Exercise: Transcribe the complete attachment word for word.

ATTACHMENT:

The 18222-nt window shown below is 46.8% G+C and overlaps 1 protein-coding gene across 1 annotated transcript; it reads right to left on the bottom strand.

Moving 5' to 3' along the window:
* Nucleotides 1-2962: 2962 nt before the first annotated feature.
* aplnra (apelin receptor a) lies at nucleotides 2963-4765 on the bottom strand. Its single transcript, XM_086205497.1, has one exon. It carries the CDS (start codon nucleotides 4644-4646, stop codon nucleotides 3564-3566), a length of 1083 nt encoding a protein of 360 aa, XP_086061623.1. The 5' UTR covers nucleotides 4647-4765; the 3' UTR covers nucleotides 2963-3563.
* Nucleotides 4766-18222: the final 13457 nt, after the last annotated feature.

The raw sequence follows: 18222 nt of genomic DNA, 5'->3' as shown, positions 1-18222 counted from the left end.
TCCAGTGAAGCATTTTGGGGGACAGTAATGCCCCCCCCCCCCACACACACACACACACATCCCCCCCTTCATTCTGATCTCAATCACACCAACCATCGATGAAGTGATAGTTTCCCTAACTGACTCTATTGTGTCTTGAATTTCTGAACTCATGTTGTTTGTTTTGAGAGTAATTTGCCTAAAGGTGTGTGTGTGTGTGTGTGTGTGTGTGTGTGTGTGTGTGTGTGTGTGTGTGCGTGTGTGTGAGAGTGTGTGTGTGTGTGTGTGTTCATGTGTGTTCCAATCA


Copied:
The 18222-nt window shown below is 46.8% G+C and overlaps 1 protein-coding gene across 1 annotated transcript; it reads right to left on the bottom strand.

Moving 5' to 3' along the window:
* Nucleotides 1-2962: 2962 nt before the first annotated feature.
* aplnra (apelin receptor a) lies at nucleotides 2963-4765 on the bottom strand. Its single transcript, XM_086205497.1, has one exon. It carries the CDS (start codon nucleotides 4644-4646, stop codon nucleotides 3564-3566), a length of 1083 nt encoding a protein of 360 aa, XP_086061623.1. The 5' UTR covers nucleotides 4647-4765; the 3' UTR covers nucleotides 2963-3563.
* Nucleotides 4766-18222: the final 13457 nt, after the last annotated feature.

The raw sequence follows: 18222 nt of genomic DNA, 5'->3' as shown, positions 1-18222 counted from the left end.
TCCAGTGAAGCATTTTGGGGGACAGTAATGCCCCCCCCCCCCACACACACACACACACATCCCCCCCTTCATTCTGATCTCAATCACACCAACCATCGATGAAGTGATAGTTTCCCTAACTGACTCTATTGTGTCTTGAATTTCTGAACTCATGTTGTTTGTTTTGAGAGTAATTTGCCTAAAGGTGTGTGTGTGTGTGTGTGTGTGTGTGTGTGTGTGTGTGTGTGTGTGTGTGCGTGTGTGTGAGAGTGTGTGTGTGTGTGTGTGTTCATGTGTGTTCCAATCA